It might sound cliché, but TIME really is the most valuable tool you have in your freelance writing arsenal.
Use it wisely, and you can make clients happy, rake in tons of money, and become a successful freelance writer.
Use it poorly, and you can lose customers, money and your reputation.
Which camp would you rather fall into?
Great time management for writers is one of the most important skills you can have as a professional.
Let me put it into perspective…
Since most freelance writers charge per word or per project, the time we spend on our projects is the biggest determining factor in how much money we make.
If you procrastinate and take 5 hours to complete a 50-dollar project, you’re only making $10 an hour. You could make that flipping burgers at McDonald’s!
If, on the other hand, you put your head down, get to work and crank that content out in half an hour, you just clocked in at $100 bucks an hour, my friend! It doesn’t get better than that.
So if you’re wondering…
“How can I make more money?”
“How can I have the six-figure career that Maggie has?”
I’ve got a very simple and easy answer for you: Just manage your time better.
Not sure how to do that? I’m here to help.
When it comes to time management for writers – I’ve seen the best and I’ve seen the worst, and I know what works and what doesn’t. Here are a few tricks of the trade I’ve picked up over the years that can help you stop procrastinating, start writing and make the money you truly deserve:
Create the Right Atmosphere
There’s a big difference between writing in your quiet, closed-up home office and writing in a busy, bustling Starbucks.
At home, you may be in an atmosphere where you can focus, concentrate and think without distraction. In the other? You have people walking by, baristas shouting orders and horns blaring as cars go by.
Which one do you think is the most productive?
Now I’m not saying you can’t get work done in a Starbucks. Of course you can. My point here is that atmosphere matters.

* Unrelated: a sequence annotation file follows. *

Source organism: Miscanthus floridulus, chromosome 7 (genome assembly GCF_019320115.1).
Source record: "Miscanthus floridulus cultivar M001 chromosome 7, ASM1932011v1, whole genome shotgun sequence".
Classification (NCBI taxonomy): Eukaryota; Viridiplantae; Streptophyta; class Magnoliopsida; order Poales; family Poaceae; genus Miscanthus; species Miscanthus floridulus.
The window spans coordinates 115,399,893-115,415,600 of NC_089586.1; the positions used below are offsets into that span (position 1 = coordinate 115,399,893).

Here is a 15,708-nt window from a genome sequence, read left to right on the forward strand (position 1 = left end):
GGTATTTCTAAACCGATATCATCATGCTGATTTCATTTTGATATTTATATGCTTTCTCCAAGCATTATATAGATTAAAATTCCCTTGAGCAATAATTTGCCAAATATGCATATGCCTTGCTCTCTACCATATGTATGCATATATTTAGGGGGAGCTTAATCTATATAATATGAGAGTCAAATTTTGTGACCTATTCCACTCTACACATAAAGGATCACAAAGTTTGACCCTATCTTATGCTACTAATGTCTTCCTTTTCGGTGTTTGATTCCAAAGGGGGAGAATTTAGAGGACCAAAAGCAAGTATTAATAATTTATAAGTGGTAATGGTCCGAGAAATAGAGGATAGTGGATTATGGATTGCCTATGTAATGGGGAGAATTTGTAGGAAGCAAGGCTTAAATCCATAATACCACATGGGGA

What you surround yourself with plays a big role in how productive you are and how well you can accomplish your tasks. This is especially true for writers, as we need to hear ourselves think – to come up with the perfect word or phrase to make our clients happy. This is simply more difficult in a loud, busy or buzzing place.
But the key to the right work atmosphere isn’t just in reducing noise. Sure, a quiet place may allow you to be more productive than a loud one, but you also want to focus on these aspects as well:
- Distractions – What’s around you that could distract you? Cars? Pets? Music? Take into account anything that could pull focus away from your work, and minimize those distractions as much as possible.
- Comfort – How comfortable are you? Concentrating will be difficult if you’re thinking about how hard your chair is and how uncomfortable you are. Create a comfortable, relaxed space for yourself – somewhere you can settle in for hours at a time without aches or pains.
- People – Are you at home by yourself or are you at your parents, surrounded by family and friends? What are the chances someone could ask for something, interrupt your train of thought or take away your focus? Pure solitude isn’t necessary for great time management; just make sure you surround yourself with people who are respectful of your work and the deadlines you’re under.
- Tools – Do you have everything you need to do the job – items like research materials, style books and other resources? Is your computer charged? Do you have a full phone battery? You don’t want to have to stop your work just to get up and hunt something down. Equip your workspace with everything you need to get the job done.
Your work atmosphere plays a big role in how well you can do your job, so before you start on your next project, create a space that’s comfortable, quiet, well-equipped and distraction-free. You’ll be surprised at how much better you manage your time because of it.
Use the Right Tools
Thanks to modern technology, managing your time has never been easier.
There are dozens of apps, computer programs and timers that can help keep you on track, keep you focused and boost your productivity. And the best part is… most of them are free! It’s just a matter of knowing which ones to use and when to use them.
Let’s take a look at some of my must-have tools, and what situation you’d use them in:
- A good calendar – I prefer Google Calendar, because I can sync it across my devices and add other users to it as needed. It also gives me push updates on my phone when I have a meeting or deadline coming, and I can even use it to send myself reminders so I don’t fall behind. This is a tool you’ll need day in and day out. Put all your assignments on it, add in deadlines and due dates, and make sure everything is visible and accessible from every device you use.